My agency days weren't always easy either, as many of you already know. The first year or two were fantastic though. The office was quite new, and there was a real sense of building something together. John Mills knocked the last rough edges off of my writing, and Richard Pattinson offered moral support when it was needed. Both were (and still are) legends; neither will be matched in my career. Several of my favourite people are former colleagues from those days, and I'll always be grateful for knowing just how productive I can be when facing an impossible task against an unreasonable deadline.

I lasted (almost) five years - until June 30th 2011 - and have been self-employed since July 1st of that year, which means my five-year freelancerversary passed this summer. But today feels much more important: proof that whether employed or self-employed, permanent or contracting, I've got what it takes to flourish as a writer, a jobbing word-merchant for hire.

This has been a completely self-indulgent post because, after all, I'll only have maybe four or five decade anniversaries (I'm sure there's a specific word for that...) during my career, and this is my first. Although if I'm honest, I still sometimes miss making Chicken McSandwiches four days a week instead.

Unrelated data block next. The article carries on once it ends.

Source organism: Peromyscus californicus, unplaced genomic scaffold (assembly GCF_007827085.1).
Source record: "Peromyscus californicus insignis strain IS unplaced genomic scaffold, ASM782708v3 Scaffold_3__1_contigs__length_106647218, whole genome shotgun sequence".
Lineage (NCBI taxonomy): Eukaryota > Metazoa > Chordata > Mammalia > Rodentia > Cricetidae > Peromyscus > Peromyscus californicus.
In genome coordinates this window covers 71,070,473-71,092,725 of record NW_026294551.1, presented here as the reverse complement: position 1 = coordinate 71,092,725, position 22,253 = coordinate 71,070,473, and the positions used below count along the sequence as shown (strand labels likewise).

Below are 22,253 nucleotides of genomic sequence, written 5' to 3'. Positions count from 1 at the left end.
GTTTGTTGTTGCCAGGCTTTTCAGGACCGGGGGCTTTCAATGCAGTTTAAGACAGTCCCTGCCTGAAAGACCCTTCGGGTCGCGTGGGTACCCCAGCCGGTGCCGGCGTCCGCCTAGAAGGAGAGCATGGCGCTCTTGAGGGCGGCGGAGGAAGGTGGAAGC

The Pedantulum Swings

There is a curse among copywriters - the inability to read anything without automatically proofreading it, too.

If you are friends with any writers, you'll know how hard we find it not to point out every punctuation, spelling and grammar mistake we see in newspapers, ad copy, even blog posts.

"Why do you do that?" people ask us. "Why don't you just ignore it?"

Well, y'know when you're listening to the radio in the car, and you drive under a bridge, and Adele goes:

"Never mind, I'll find CKKKRRKWWWKRR you-ooou..." ?

That's what it feels like inside our heads when we hit a grammatical speed bump. It's like static interference blocking out the message of the text; like the water jump in the steeplechase of the page.

Just as you or I might not notice one wrong note in a concerto (unless you happen to be a concert pianist, in which case I apologise...), many people can probably skim over a typo or an incorrect word choice without really noticing it.

But writers work with words every day, and we love them. And inside our hearts, there's this little pendulum marking out the metre of everything we read - tick tock, tick tock, nouns, verbs, phrases, clauses, all carefully constructed and sequenced to make the page sing.

And then you see 'stationary' instead of 'stationery', or 'forego' instead of 'forgo', or (more commonly) 'there' instead of 'their'.